In the quiet of Christmas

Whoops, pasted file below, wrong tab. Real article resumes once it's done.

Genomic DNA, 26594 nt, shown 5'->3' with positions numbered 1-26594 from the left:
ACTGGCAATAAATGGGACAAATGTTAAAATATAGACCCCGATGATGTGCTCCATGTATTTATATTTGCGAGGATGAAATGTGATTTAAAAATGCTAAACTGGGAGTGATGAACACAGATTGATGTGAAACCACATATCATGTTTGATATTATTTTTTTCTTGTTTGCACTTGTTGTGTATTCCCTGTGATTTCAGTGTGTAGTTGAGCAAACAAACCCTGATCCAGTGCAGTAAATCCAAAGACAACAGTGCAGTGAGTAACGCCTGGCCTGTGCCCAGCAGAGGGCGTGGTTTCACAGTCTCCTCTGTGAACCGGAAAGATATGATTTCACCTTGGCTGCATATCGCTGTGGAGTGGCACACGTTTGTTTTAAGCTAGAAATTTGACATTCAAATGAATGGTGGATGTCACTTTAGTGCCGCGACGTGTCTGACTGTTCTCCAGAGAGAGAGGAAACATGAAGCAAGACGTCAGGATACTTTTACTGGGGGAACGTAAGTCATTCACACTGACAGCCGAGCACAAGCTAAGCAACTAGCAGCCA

A FEW years ago my wife and I received a Christmas card from a close friend, a card that still brings us quiet joy. His card that year was a folded piece of note paper, unadorned except on the ``front,'' where he had stuck one of that year's postal service Christmas stamps, a Renaissance picture of Jesus. Strange as it may sound, that was one of the most meaningful Christmas messages we received that year, or any year. In its simplicity and wordlessness it spoke volumes to us of what we had yearned to feel at Christmastime--the beauty, power, and sublimity of God's constant gift to humanity, the Christ. About the time we received this card, my wife and I were beginning to look earnestly for more meaningful ways to celebrate Christmas. We had always loved the simpler things of the season, the warmth of family exchanges and the uncomplicated mutual sharing with friends. Yet even with the greeting cards, entertaining, and gift giving reduced to sincere and heartfelt minimums, something was missing. When we realized what it was, it seemed so simple: we needed most to entertain the Christ in our thought. As Christian Scientists we deeply love Christ Jesus. In him the human and divine perfectly coincided. Yet the universal presence of God's power that we understand to be the Christ is, as Jesus said, perpetually with us--before the world was founded (John 17:24) and always (Matthew 28:20). We began to see that the true sense of the Christ as God's ideal, so fully expressed by Jesus, can't be buried or dimmed by commercialism or sensualism or romantic nostalgia--if we make the effort to welcome it more and more constantly through our prayers and actions. Our concept of entertainment gradually took a radically new form. Jesus poignantly explained the kind of entertainment I'm speaking of when he was a dinner guest of Simon the Pharisee.1 Jesus paused during the meal to contrast the way Simon had received him, with the pure devotion shown to him by a woman known to be a sinner. With three unmistakable examples--tears where there had been no water for dusty feet, kisses when there had been no welcoming embrace, and oil where there had been no friendly gift of ointment--Jesus pointed out the qualities of thought that enter tain the Christ. Humility and a sincere desire for moral progress. Purity and affection. Consecration to spirituality. As we quietly welcome such Christly qualities and recognize them as ours already because our actual selfhood is God's very image, we can't help hearing the Christmas message that God, our Father-Mother, loves us deeply and cares for us constantly. There's no room for sorrow or aimless self-indulgence, no place for fear or heartless insensitivity, in the thought that's preparing to receive Christ. Our quiet waiting should be the opposite of selfabsorptive solitude, as we remember that ``God so loved the world, that he gave his only begotten Son.'' 2 Mankind will be benefited by the calming stillness of our spiritually receptive thought. In an arresting passage from Science and Health with Key to the Scriptures, Mary Baker Eddy, who discovered and founded Christian Science, speaks of our response to Christ Jesus' crucifixion and resurrection in a way that gives us food for thought as we consider his birth: ``If Christ, Truth, has come to us in demonstration, no other commemoration is requisite, for demonstration is Immanuel, or God with us; and if a friend be with us, why need we memorials of that friend?'' 3 Whether you happen to be reading this article on Christmas Eve or in mid-July, pause a moment to entertain the spirit of Christ. It's the one gift that is genuinely priceless. 1 See Luke 7:36-50. 2 John 3:16. 3 Science and Health, p. 34. --30--

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